The 5 Step Revenue Recognition Model: Considerations and Challenges

Following contract execution (see Create to Execute: Managing the Fine Print of Sales Contracting), the next step in the quote-to-cash process is order fulfillment and revenue recognition. While many people think of this step as picking, packing and shipping, the impact on revenue recognition extends well beyond those three simplified steps. In this step, orders are processed, communicated and delivered, and defined performance obligations are met. The Accounting Standards Update 606 mandates five key steps, outlined in this blog, to ensure organizations and supporting systems are compliant with GAAP principles. Given these guidelines, larger ERP vendors are now entering the fold to support the revenue recognition processes which were more commonly seen in best-of-breed solutions.

Performance obligations vary across industries, service types and companies. It’s important to think about the right questions to ask and the common process and technology challenges within each step. Staying aware of common challenges at each stage, and understanding how it can impact your ERP system, can help prepare organizations to avoid the same pitfalls.

Revenue recognition – the five-step model

Step 1 – identify the contract

The Financial Accounting Standards Board (FASB) provides a five-step process for recognizing revenue from contracts. An enforceable contract must contain approval from all parties, rights and obligations of each party, payment terms, commercial substance and assumption that the customer will pay for the goods or services rendered.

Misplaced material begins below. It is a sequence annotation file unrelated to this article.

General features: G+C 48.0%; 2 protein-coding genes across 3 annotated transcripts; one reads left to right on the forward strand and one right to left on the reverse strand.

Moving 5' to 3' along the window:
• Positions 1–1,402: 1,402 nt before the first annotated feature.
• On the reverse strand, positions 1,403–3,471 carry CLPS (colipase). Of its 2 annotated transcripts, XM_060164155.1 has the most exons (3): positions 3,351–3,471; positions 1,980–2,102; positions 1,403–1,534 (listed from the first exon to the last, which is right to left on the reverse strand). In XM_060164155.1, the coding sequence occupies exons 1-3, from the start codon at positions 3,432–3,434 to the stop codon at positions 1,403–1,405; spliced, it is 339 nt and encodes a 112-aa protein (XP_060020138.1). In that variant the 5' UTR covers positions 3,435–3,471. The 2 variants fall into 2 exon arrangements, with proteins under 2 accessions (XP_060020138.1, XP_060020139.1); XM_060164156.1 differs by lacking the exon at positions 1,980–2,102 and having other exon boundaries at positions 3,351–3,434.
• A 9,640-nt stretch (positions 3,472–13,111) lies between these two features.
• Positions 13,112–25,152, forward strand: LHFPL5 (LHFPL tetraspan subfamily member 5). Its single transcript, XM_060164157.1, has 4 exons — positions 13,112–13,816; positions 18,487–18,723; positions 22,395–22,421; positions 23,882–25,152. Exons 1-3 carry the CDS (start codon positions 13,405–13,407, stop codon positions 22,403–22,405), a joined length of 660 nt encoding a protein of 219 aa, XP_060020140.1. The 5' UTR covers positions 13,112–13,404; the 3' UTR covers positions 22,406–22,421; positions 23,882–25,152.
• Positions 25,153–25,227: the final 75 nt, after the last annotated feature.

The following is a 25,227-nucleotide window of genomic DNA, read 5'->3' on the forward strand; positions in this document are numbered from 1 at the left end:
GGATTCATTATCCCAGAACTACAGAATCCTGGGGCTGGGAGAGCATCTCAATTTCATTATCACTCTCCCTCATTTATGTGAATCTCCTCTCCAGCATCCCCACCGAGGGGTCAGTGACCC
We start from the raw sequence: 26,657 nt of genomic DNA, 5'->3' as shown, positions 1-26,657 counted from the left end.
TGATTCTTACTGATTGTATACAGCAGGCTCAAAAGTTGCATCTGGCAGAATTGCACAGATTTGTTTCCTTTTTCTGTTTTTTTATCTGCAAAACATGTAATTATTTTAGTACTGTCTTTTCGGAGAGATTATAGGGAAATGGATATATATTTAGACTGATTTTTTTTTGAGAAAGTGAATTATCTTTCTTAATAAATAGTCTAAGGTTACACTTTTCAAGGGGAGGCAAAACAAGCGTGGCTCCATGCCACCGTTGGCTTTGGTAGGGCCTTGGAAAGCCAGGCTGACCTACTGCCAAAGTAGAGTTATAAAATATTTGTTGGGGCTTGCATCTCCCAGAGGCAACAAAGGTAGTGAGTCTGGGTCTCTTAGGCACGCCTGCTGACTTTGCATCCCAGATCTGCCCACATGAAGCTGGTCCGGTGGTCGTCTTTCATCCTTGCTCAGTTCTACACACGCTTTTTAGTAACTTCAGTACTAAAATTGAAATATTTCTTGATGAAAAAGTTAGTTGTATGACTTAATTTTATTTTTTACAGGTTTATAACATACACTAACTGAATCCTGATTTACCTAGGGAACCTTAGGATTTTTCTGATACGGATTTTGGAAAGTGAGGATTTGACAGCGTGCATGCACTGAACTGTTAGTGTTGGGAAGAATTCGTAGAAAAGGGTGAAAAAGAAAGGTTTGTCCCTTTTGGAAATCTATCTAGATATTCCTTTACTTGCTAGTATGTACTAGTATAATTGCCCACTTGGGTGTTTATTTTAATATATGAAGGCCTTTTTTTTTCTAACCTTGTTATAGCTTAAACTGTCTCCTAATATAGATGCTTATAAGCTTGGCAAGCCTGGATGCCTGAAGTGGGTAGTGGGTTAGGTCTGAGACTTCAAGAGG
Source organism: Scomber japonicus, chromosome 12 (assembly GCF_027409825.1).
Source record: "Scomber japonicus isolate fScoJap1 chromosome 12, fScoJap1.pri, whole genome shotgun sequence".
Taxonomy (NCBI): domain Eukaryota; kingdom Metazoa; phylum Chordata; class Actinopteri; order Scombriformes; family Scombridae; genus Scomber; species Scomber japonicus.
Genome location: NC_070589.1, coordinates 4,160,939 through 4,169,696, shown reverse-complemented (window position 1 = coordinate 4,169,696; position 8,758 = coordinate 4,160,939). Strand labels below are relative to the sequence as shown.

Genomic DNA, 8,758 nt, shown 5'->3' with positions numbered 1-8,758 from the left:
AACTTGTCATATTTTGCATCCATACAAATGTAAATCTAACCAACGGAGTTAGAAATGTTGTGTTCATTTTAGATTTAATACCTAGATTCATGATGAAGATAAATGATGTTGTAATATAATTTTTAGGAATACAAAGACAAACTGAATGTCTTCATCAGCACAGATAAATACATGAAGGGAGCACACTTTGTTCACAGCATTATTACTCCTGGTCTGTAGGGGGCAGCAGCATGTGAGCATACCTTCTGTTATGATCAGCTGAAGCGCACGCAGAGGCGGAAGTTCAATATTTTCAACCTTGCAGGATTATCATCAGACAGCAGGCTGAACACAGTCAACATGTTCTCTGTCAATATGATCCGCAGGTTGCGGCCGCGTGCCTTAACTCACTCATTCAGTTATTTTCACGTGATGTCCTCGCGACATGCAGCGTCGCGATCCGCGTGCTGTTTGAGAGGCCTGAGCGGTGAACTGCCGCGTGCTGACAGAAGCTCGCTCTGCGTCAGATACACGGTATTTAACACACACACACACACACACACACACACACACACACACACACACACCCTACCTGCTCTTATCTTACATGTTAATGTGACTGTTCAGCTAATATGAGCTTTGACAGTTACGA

Under ASC 606, multiple contracts with a customer should be combined into one for the purpose of financial reporting if the contracts have the same commercial objective, are interdependent, or share a single performance obligation.

When parties to a contract choose to modify the transaction price and/or scope of the contract, a modification may require a separate contract to avoid prior period revenue adjustments.

Common challenges

    • Combining multiple contracts into a single revenue agreement where appropriate (relevant for companies moving from other reporting standards to GAAP ASC 606)
    • Forming a single revenue contract using data from multiple upstream systems

Step 2 – identify contractual performance obligations

Once all contracts have been identified and/or combined, as applicable, it is required to identify distinct or “bundled” performance obligations within each contract. These performance obligations serve as benchmarks for when and how to recognize revenue.

A good or service is considered distinct when: (1) the customer can benefit from the good or service on its own or with the resource the customer already has access to, and (2) the good or service can be transferred independently of other performance obligations in the contract. Goods or services that are not considered distinct should be combined with other goods or services until the bundle is distinct.

Common challenges

    • Processing multiple performance obligations that appear as a single line item on a sales order in the form of a bundle
    • Determining distinct vs non-distinct performance obligations
    • Differentiating which obligations are tied to other obligations when certain promotions are offered, and not a unique obligation that would ultimately be recognized separately. These could include free returns, buy one get one, warranties, free shipping, volume discounts and rebates